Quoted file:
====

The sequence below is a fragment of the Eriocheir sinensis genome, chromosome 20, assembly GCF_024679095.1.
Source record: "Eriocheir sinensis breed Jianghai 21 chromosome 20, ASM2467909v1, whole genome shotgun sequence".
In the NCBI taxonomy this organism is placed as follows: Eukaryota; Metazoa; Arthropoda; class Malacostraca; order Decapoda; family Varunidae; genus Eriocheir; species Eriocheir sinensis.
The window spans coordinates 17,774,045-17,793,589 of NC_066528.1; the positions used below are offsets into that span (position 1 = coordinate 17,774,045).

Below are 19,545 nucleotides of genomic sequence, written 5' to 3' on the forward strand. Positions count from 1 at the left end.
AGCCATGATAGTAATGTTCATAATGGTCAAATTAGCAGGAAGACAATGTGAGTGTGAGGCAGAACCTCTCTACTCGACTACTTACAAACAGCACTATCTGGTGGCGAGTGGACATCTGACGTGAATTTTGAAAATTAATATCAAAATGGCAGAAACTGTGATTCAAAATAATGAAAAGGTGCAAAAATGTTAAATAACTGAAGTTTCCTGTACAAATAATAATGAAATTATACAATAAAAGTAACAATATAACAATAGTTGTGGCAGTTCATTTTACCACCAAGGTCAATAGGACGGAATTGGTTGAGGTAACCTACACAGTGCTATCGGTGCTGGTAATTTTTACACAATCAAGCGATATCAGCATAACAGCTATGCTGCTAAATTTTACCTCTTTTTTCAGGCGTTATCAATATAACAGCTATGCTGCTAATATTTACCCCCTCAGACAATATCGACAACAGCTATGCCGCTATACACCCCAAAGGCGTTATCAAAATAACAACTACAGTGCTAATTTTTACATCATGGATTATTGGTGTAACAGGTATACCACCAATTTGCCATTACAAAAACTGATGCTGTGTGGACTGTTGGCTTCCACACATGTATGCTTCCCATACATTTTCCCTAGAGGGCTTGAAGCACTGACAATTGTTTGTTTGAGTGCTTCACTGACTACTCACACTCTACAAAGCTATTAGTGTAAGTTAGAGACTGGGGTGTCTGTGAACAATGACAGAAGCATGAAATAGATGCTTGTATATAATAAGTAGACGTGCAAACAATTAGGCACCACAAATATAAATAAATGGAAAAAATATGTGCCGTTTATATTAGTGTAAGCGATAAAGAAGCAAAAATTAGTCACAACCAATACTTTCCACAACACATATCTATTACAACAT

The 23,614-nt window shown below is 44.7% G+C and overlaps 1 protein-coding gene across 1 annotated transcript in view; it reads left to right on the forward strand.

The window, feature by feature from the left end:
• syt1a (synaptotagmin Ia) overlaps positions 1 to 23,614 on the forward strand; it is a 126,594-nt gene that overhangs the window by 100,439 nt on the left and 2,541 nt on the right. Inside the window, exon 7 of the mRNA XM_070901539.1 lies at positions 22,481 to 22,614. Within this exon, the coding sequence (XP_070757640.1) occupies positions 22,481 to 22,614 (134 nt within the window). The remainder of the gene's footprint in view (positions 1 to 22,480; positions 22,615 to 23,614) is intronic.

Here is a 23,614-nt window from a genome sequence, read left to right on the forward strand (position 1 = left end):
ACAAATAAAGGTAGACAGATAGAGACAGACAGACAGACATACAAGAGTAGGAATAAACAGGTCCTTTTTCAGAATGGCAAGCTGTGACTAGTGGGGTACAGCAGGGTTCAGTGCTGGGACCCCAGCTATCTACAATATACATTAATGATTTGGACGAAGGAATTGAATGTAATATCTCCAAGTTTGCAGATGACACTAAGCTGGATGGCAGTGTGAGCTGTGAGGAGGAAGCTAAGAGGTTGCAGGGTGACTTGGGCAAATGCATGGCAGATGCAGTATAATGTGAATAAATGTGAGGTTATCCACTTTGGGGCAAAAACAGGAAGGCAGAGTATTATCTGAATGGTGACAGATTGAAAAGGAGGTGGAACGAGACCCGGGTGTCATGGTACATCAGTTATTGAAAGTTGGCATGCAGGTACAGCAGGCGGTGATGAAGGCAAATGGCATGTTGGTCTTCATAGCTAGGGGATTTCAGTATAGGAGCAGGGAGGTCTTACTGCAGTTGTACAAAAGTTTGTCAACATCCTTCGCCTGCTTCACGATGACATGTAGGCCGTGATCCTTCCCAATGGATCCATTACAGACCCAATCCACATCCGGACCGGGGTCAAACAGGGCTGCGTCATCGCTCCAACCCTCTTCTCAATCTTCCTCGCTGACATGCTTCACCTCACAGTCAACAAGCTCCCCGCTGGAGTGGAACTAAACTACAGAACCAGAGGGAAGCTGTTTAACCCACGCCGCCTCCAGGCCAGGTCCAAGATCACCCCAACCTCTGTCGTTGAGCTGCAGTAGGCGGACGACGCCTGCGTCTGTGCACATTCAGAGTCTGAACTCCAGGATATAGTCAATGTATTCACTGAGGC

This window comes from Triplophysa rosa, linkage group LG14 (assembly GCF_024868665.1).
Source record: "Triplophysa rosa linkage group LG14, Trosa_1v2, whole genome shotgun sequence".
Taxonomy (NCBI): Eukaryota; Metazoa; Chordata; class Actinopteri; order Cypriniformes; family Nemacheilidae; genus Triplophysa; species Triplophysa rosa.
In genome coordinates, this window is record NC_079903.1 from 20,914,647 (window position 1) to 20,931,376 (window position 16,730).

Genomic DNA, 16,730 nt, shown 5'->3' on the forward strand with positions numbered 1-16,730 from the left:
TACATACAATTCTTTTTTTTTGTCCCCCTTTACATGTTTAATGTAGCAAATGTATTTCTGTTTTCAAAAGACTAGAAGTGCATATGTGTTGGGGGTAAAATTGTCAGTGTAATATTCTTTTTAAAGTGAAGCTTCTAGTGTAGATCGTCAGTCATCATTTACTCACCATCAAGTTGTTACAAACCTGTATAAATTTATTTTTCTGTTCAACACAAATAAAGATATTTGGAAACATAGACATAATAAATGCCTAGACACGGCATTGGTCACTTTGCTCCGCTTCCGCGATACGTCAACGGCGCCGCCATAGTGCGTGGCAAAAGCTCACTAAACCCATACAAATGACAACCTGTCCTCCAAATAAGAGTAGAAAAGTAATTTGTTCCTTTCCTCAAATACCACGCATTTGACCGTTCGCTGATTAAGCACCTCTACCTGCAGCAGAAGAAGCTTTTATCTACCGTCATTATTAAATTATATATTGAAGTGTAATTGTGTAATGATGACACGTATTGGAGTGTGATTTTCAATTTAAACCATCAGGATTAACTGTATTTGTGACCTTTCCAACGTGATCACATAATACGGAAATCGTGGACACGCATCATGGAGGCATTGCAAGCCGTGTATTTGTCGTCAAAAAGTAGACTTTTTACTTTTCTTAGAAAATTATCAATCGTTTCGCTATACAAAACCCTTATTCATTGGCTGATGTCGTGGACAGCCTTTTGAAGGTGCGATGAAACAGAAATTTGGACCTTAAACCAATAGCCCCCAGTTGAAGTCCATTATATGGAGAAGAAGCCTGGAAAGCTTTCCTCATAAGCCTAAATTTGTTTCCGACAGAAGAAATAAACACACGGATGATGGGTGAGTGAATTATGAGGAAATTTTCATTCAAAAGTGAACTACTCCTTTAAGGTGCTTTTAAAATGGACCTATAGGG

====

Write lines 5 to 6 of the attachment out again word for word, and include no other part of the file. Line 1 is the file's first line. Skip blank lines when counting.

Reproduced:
Below are 19,545 nucleotides of genomic sequence, written 5' to 3' on the forward strand. Positions count from 1 at the left end.
AGCCATGATAGTAATGTTCATAATGGTCAAATTAGCAGGAAGACAATGTGAGTGTGAGGCAGAACCTCTCTACTCGACTACTTACAAACAGCACTATCTGGTGGCGAGTGGACATCTGACGTGAATTTTGAAAATTAATATCAAAATGGCAGAAACTGTGATTCAAAATAATGAAAAGGTGCAAAAATGTTAAATAACTGAAGTTTCCTGTACAAATAATAATGAAATTATACAATAAAAGTAACAATATAACAATAGTTGTGGCAGTTCATTTTACCACCAAGGTCAATAGGACGGAATTGGTTGAGGTAACCTACACAGTGCTATCGGTGCTGGTAATTTTTACACAATCAAGCGATATCAGCATAACAGCTATGCTGCTAAATTTTACCTCTTTTTTCAGGCGTTATCAATATAACAGCTATGCTGCTAATATTTACCCCCTCAGACAATATCGACAACAGCTATGCCGCTATACACCCCAAAGGCGTTATCAAAATAACAACTACAGTGCTAATTTTTACATCATGGATTATTGGTGTAACAGGTATACCACCAATTTGCCATTACAAAAACTGATGCTGTGTGGACTGTTGGCTTCCACACATGTATGCTTCCCATACATTTTCCCTAGAGGGCTTGAAGCACTGACAATTGTTTGTTTGAGTGCTTCACTGACTACTCACACTCTACAAAGCTATTAGTGTAAGTTAGAGACTGGGGTGTCTGTGAACAATGACAGAAGCATGAAATAGATGCTTGTATATAATAAGTAGACGTGCAAACAATTAGGCACCACAAATATAAATAAATGGAAAAAATATGTGCCGTTTATATTAGTGTAAGCGATAAAGAAGCAAAAATTAGTCACAACCAATACTTTCCACAACACATATCTATTACAACAT